Numerous theories have evolved over the years as to how the Earth’s Moon came to be, with one early theory suggesting our Moon formed as a sister world as the Earth was forming, while a second theory stated our Moon initially formed somewhere else in the solar system, eventually being captured by Earth orbit. However, these theories failed to explain the difference in composition between the two planetary bodies. Eventually, the scientific community accepted that our Moon formed from a collision between Earth and a Mars-sized object called Theia, known as the giant-impact hypothesis. But the length of time the Moon took to coalesce has been argued for years.
In a recent study published in The Astrophysical Journal Letters, an international team of researchers led by Durham University use supercomputer simulations to theorize that the Earth’s Moon formed in a matter of hours after a Mars-sized object collided with the Earth, which opposes longstanding theories that it took months, or even years, to fully coalesce into the bright sphere we know it as today. This study holds the potential for helping us better understand planetary body formations and evolution, even for our own planet.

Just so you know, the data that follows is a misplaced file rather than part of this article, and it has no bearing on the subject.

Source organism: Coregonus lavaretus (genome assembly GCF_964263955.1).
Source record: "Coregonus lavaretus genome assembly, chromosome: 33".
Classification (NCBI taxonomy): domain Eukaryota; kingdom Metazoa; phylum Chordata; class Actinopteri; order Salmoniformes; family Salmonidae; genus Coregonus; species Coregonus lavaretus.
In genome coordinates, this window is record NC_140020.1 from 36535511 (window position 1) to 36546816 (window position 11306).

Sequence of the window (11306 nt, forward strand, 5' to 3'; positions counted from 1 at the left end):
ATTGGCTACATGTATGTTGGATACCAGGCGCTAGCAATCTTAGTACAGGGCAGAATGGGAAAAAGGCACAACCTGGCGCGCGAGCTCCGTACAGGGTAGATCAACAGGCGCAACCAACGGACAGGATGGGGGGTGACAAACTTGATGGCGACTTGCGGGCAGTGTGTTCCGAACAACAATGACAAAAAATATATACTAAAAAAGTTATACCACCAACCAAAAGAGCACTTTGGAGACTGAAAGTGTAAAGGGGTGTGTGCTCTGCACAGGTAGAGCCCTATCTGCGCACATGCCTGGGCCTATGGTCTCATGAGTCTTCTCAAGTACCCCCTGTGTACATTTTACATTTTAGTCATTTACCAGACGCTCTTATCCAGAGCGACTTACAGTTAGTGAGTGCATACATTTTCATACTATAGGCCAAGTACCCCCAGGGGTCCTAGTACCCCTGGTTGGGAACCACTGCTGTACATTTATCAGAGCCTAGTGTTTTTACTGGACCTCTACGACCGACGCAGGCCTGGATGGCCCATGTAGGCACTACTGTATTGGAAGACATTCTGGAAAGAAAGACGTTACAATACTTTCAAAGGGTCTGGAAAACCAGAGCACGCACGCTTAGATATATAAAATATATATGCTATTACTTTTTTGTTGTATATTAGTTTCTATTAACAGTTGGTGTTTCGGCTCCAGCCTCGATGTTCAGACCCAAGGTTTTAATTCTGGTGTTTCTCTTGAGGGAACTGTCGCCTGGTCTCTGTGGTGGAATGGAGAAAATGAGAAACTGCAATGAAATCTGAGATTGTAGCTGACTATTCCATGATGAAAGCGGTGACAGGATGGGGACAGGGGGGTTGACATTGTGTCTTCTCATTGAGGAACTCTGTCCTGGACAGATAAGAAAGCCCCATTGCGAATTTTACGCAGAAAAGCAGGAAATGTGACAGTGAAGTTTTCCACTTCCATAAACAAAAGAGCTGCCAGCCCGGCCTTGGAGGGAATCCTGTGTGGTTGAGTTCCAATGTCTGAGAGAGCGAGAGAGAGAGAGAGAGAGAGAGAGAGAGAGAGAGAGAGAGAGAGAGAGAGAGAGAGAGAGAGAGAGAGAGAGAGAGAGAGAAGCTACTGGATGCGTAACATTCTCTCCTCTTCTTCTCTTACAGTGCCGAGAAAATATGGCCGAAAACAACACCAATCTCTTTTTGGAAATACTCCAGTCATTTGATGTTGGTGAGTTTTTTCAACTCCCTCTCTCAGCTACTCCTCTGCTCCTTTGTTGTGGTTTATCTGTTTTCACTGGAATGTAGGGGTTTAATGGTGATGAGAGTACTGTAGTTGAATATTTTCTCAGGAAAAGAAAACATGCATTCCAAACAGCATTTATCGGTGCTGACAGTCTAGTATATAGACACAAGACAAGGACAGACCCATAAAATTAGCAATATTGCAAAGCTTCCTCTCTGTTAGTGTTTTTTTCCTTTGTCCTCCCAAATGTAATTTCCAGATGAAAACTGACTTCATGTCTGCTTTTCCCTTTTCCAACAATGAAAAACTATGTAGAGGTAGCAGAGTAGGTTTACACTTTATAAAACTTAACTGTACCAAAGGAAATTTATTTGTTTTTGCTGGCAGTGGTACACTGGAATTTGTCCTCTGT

"This opens up a whole new range of possible starting places for the Moon's evolution," said Dr. Jacob Kegerreis, a postdoctoral researcher at NASA's Ames Research Center, and lead author of the study. "We went into this project not knowing exactly what the outcomes of these high-resolution simulations would be. So, on top of the big eye-opener that standard resolutions can give you misleading answers, it was extra exciting that the new results could include a tantalizingly Moon-like satellite in orbit."
For the study, the researchers used high-resolution computer simulations that surpass previous, lower-resolution simulations, allowing the researchers to observe certain behaviors that previous simulations might have missed.
"The more we learn about how the Moon came to be, the more we discover about the evolution of our own Earth," said Dr. Vincent Eke, a researcher at Durham University, and a co-author on the study. "Their histories are intertwined -- and could be echoed in the stories of other planets changed by similar or very different collisions."
As always, keep doing science & keep looking up!